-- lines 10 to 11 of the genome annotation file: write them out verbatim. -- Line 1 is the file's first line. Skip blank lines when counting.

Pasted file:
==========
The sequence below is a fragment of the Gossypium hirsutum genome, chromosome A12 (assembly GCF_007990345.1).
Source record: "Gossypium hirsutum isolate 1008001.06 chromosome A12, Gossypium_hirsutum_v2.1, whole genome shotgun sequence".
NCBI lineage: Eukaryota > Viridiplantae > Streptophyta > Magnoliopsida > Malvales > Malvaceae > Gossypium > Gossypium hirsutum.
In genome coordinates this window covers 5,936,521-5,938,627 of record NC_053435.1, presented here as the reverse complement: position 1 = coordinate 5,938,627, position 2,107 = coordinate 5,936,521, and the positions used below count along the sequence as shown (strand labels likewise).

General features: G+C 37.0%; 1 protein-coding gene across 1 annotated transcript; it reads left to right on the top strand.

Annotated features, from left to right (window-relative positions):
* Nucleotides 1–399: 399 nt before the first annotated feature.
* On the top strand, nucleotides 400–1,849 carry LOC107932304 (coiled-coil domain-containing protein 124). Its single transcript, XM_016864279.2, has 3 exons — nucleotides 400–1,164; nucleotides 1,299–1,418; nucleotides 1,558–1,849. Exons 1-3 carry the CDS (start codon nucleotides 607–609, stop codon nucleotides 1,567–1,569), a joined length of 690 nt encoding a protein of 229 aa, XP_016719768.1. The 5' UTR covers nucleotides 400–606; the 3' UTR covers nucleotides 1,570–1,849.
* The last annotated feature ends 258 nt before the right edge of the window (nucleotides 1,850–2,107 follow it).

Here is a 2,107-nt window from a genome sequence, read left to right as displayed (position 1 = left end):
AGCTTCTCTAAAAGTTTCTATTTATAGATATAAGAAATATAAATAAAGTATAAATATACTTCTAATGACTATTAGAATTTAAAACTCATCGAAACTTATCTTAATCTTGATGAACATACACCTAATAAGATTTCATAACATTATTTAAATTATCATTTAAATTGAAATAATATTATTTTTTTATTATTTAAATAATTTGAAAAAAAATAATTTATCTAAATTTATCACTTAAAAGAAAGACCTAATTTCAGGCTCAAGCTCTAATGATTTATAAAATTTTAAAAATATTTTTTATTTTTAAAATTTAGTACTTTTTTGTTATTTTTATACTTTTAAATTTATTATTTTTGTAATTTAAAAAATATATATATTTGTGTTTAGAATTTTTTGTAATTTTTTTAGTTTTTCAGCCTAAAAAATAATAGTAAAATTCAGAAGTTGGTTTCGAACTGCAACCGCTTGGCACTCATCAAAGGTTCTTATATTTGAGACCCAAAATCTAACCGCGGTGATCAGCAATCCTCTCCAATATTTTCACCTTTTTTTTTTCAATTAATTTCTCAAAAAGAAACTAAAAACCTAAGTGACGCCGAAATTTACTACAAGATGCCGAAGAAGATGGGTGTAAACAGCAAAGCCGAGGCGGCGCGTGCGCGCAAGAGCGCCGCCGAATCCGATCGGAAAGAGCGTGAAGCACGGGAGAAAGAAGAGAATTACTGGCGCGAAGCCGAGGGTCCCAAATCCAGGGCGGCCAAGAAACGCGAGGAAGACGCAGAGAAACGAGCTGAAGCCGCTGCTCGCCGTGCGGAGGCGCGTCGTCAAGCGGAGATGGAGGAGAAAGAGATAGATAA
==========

Here is a 2,107-nt window from a genome sequence, read left to right as displayed (position 1 = left end):
AGCTTCTCTAAAAGTTTCTATTTATAGATATAAGAAATATAAATAAAGTATAAATATACTTCTAATGACTATTAGAATTTAAAACTCATCGAAACTTATCTTAATCTTGATGAACATACACCTAATAAGATTTCATAACATTATTTAAATTATCATTTAAATTGAAATAATATTATTTTTTTATTATTTAAATAATTTGAAAAAAAATAATTTATCTAAATTTATCACTTAAAAGAAAGACCTAATTTCAGGCTCAAGCTCTAATGATTTATAAAATTTTAAAAATATTTTTTATTTTTAAAATTTAGTACTTTTTTGTTATTTTTATACTTTTAAATTTATTATTTTTGTAATTTAAAAAATATATATATTTGTGTTTAGAATTTTTTGTAATTTTTTTAGTTTTTCAGCCTAAAAAATAATAGTAAAATTCAGAAGTTGGTTTCGAACTGCAACCGCTTGGCACTCATCAAAGGTTCTTATATTTGAGACCCAAAATCTAACCGCGGTGATCAGCAATCCTCTCCAATATTTTCACCTTTTTTTTTTCAATTAATTTCTCAAAAAGAAACTAAAAACCTAAGTGACGCCGAAATTTACTACAAGATGCCGAAGAAGATGGGTGTAAACAGCAAAGCCGAGGCGGCGCGTGCGCGCAAGAGCGCCGCCGAATCCGATCGGAAAGAGCGTGAAGCACGGGAGAAAGAAGAGAATTACTGGCGCGAAGCCGAGGGTCCCAAATCCAGGGCGGCCAAGAAACGCGAGGAAGACGCAGAGAAACGAGCTGAAGCCGCTGCTCGCCGTGCGGAGGCGCGTCGTCAAGCGGAGATGGAGGAGAAAGAGATAGATAA